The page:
Wood Maintenance Services
Positive Log Home and Wood Maintenance is a division of our company that specializes in the upkeep of your exterior wood surfaces. We can locate and repair finish issues before they become major problems and freshen up the exterior of your home. Maintenance services include: thermal imaging, caulking, chinking, sealing, staining, cleaning and more
Positive Log Home Maintenance can survey your home and determine if you face some of the more common heat-loss issues, such as:
- Moisture infiltration issues
- Air infiltration through cracks or holes.
- Insulation deficiencies & heat loss
- Roof Leaks
- Insect Infestation concerns
Not only will we survey the home but provide an easy to understand report along with a suggested course of action to help mediate the repair process if necessary. Survey costs start at $150.00.
Recommended Procedures for Cleaning, Preparation and Application
- All wood to be coated should have a moisture content of 19% or less.
- After power washing, 3 good dry days is recommended before coating.
- ALL new smooth wood should be washed with a solution of 4oz TSP, 1 quart bleach and 3 quarts water. Apply solution to wood keeping it wet with solution for 15 -20 minutes. This will allow the TSP to clean the wood AND remove Mill Glaze. Completely remove the solution using a power washer at 500-1000 psi, as not to damage the wood. Mill Glaze is present on ALL new smooth woods and will prevent penetration and absorption of any paint or stain causing pre-mature failure, peeling in large areas. The bleach will kill mildew which can be present even if it is not visible. If you apply a coating over existing mildew, it will continue to grow underneath the coating causing unsightly black stains and coatings failure. At this point, the only way to kill the mildew and remove the stains it produces is to completely remove all of the coatings and wash with bleach. A lot of time, trouble and money can be saved by always cleaning and preparing properly before the stain or paint is applied!
- Mechanical sanding is recommended on smooth woods after power washing to ensure the grain is opened to accept the coating and to remove any damage to the wood.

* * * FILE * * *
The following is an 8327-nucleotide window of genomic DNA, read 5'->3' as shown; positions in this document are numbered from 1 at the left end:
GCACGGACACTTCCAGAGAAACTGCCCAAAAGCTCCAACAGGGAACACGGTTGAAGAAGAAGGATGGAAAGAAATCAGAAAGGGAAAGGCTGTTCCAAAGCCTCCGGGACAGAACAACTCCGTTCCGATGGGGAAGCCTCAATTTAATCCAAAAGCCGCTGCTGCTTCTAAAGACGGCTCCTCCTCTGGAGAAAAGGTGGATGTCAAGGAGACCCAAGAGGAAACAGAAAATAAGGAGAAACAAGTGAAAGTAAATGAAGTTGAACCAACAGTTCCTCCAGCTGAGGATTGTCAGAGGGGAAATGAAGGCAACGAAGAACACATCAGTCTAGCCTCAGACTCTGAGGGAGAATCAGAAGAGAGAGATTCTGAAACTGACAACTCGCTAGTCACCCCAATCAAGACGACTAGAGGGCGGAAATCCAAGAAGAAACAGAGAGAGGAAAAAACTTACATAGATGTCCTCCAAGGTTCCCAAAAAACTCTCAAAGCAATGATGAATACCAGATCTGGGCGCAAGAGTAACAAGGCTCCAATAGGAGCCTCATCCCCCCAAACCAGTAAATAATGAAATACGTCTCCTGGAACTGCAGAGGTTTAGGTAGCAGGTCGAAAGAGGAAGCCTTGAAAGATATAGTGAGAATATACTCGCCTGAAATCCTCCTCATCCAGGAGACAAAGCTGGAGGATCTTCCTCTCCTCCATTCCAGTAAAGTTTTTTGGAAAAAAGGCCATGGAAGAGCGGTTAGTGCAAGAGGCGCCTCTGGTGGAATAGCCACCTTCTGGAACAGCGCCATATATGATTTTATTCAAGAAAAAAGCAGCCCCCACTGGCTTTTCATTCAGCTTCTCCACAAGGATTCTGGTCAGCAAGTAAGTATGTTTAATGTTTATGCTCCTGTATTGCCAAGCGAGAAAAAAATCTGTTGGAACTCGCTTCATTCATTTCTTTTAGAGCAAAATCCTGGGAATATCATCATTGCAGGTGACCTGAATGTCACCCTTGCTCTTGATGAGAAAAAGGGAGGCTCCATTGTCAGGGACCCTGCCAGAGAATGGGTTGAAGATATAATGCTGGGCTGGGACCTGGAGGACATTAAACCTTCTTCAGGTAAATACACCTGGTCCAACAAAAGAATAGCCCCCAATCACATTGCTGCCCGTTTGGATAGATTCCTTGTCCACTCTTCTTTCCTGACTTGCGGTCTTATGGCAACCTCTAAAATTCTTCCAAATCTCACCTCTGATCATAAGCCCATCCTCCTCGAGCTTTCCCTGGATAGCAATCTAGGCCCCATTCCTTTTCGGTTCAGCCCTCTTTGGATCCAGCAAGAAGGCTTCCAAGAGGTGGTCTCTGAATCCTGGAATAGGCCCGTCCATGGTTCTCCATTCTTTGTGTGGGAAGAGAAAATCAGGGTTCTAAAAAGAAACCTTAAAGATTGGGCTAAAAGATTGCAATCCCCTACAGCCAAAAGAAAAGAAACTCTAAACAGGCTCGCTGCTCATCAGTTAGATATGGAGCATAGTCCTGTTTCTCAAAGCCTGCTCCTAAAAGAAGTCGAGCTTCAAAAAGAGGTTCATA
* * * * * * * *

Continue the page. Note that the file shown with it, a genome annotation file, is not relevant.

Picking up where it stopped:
- Whenever possible, back-priming the wood is always recommended to encapsulate the board so that no moisture is able to penetrate it, thus keeping the wood more stable, which will allow longer life to the wood and give better performance to the coating. (Back-priming is when you coat all 6 sides of the board prior to installation).
- When using the 2 coat Cetol Log & Siding product, the first coat should be applied with a brush to ensure proper film build and to better work the coating into the woods fibers. Apply a liberal coat, following the manufacturers recommendation for spread rates.
- After the first coat has been allowed to cure a minimum of 24 hours, caulking should be done as needed, using a polyurethane or high quality acrylic latex caulk. Allow the caulk to cure per its manufacturers recommendations.
- When applying the second coat of Cetol Log & Siding, brushing or spraying and back-brushing is recommended. Again, apply a liberal coat to assure proper film-build. This film-build will give you the best protection and the beautiful satin finish Sikkens look.
- Home owners need to be advised that Sikkens recommends a light power washing, again using the cleaning solution, and applying a maintenance coat every 2-3 years on the South and West sides and 3-4 years on the North and East exposures. This will assure the proper film build and UV protection needed to maintain the Sikkens system.
- Please refer to the proper Sikkens brochure for additional information.
Log Home Tips:
- Remove mill glaze, road grime and job-site dirt from the logs by preparing the surface for sealing. Use sanding, power-washing, corn-blasting or soda-blasting inside and out.
- After waiting for the logs to dry a week or more, apply preservatives; then apply stain and clear finish.
- Regardless of the log profile or construction style, all log homes will need some caulking in between log courses, at corners and around windows and doors. (Note: Make sure the caulk or chinking you use is a perfect match with stain, preservative or other product you apply to your home. Not sure? Call the manufacturer.)